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Hand Surgery through Ortho or General?

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Hoya11

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Everyone always talks about orthos doing hand/wrist surgery but it is listed as a subspecialty of general surgery.. can anyone set me straight? How competitive is it to get into this subspecialty?
 

dry dre

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Yes, you can do a hand fellowship after general surgery.

If you use a FREIDA search of "ortho" hand fellowship programs and read the web pages some/many of the programs you will see that the requirement to enter the fellowship often includes board eligibility in general surgery, not just ortho/plastics. If you look at the fellow profiles, you'll see general surgery guys mixed in all over the place.

At the same time, in a recent ortho conference, there was mention that hand fellowhips are going to have to incorporate more upper extremity into the training programs; I don't know how this would effect general/plastics guys, at least in ortho-based programs (whatever that means). From an ortho perspective, hand isn't the most popular area to specialize in.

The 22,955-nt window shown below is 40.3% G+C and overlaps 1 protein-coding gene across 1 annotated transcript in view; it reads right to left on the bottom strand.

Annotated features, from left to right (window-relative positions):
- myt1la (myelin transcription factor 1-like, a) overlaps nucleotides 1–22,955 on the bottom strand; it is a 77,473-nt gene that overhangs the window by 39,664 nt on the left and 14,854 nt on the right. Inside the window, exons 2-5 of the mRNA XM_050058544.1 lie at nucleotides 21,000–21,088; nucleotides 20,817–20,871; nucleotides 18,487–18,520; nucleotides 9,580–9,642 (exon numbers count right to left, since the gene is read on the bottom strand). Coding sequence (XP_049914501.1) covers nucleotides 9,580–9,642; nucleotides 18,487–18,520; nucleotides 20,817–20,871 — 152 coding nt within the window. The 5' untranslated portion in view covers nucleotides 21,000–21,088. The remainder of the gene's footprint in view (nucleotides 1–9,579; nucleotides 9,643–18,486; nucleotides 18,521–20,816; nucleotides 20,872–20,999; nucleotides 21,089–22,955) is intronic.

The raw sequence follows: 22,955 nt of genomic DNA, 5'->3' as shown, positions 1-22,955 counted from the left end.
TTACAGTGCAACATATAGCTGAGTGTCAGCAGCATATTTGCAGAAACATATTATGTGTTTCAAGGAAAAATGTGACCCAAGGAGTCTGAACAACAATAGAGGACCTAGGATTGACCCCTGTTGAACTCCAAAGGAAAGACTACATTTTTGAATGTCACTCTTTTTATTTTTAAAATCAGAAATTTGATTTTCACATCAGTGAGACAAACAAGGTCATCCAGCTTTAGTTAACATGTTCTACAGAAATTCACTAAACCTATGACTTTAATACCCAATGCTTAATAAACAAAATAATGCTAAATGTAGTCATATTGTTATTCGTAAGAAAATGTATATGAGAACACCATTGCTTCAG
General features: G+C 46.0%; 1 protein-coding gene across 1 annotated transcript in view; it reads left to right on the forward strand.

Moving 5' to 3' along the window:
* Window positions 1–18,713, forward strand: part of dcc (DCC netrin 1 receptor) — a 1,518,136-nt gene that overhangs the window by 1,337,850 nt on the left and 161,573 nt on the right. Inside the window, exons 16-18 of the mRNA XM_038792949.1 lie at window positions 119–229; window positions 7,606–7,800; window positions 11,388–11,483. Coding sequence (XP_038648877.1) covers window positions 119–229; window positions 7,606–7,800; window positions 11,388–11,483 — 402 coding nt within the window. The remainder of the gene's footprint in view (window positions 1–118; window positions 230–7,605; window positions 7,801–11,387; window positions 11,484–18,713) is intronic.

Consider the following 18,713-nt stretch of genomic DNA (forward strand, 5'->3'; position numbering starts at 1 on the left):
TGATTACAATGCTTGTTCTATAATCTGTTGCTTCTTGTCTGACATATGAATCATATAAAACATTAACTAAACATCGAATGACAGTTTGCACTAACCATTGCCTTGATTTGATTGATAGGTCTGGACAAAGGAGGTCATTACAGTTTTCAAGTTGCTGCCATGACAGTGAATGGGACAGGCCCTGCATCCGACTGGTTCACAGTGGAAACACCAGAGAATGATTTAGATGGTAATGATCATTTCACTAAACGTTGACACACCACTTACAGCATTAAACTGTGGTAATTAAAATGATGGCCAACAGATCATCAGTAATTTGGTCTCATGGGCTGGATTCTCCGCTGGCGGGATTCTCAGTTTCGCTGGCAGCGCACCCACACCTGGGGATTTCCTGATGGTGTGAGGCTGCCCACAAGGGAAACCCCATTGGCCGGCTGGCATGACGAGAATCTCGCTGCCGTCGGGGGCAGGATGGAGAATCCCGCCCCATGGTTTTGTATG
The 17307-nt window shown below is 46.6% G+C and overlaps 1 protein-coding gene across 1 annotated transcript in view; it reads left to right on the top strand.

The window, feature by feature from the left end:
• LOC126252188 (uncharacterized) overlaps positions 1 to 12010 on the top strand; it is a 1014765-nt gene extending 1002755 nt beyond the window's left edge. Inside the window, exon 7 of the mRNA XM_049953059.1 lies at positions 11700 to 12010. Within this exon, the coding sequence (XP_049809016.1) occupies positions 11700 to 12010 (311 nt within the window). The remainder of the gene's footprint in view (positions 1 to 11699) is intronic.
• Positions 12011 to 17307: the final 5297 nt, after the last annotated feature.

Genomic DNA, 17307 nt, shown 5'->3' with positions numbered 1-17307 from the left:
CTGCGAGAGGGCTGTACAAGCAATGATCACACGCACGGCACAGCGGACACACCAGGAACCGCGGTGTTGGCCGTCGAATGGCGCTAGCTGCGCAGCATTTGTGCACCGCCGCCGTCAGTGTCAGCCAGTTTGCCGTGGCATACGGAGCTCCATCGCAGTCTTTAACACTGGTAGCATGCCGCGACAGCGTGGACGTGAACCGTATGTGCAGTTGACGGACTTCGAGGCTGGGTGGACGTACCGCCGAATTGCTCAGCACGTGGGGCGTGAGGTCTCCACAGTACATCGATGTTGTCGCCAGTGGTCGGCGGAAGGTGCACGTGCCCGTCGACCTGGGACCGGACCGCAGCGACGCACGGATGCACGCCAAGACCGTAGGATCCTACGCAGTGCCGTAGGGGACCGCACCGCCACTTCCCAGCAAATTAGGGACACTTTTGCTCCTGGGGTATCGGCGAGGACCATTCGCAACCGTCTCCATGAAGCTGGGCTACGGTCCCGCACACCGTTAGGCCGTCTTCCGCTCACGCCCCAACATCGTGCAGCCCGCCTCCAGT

Generally speaking, if you want to do a hand fellowship from general, you will probably get in somewhere. It certainly wouldn't hurt to do some hand research in residency and would certainly be necessary to hit the ground running in fellowship (ortho residency includes a lot of hand education and experience). Hand mechanics gets very difficult real quick...
 

Winged Scapula

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Echoing dry dre's response...

the fellowships are not very competitive, but be aware that some ONLY take Ortho or PRS trained fellows.

the ease of getting a Hand fellowship does not mean that you will find work easily. Having once been interested in the field, my research found that general surgeons without additional PRS or Ortho training would have a difficult time making a living doing only hand, in most metro areas. Reasons:

a) Ortho groups don't want to hire you because you can ONLY take hand call, no general Ortho call

b) PRS groups don't want you because you can't take general plastics call

c) general surgery groups are loathe to cover your hand patients when you are out of town, and would want you to take gen surg call.

Remote areas you might find enough work to keep yourself busy, but the professional and economic impact of only doing hand as a general surgery trained resident should not be ignored.
 
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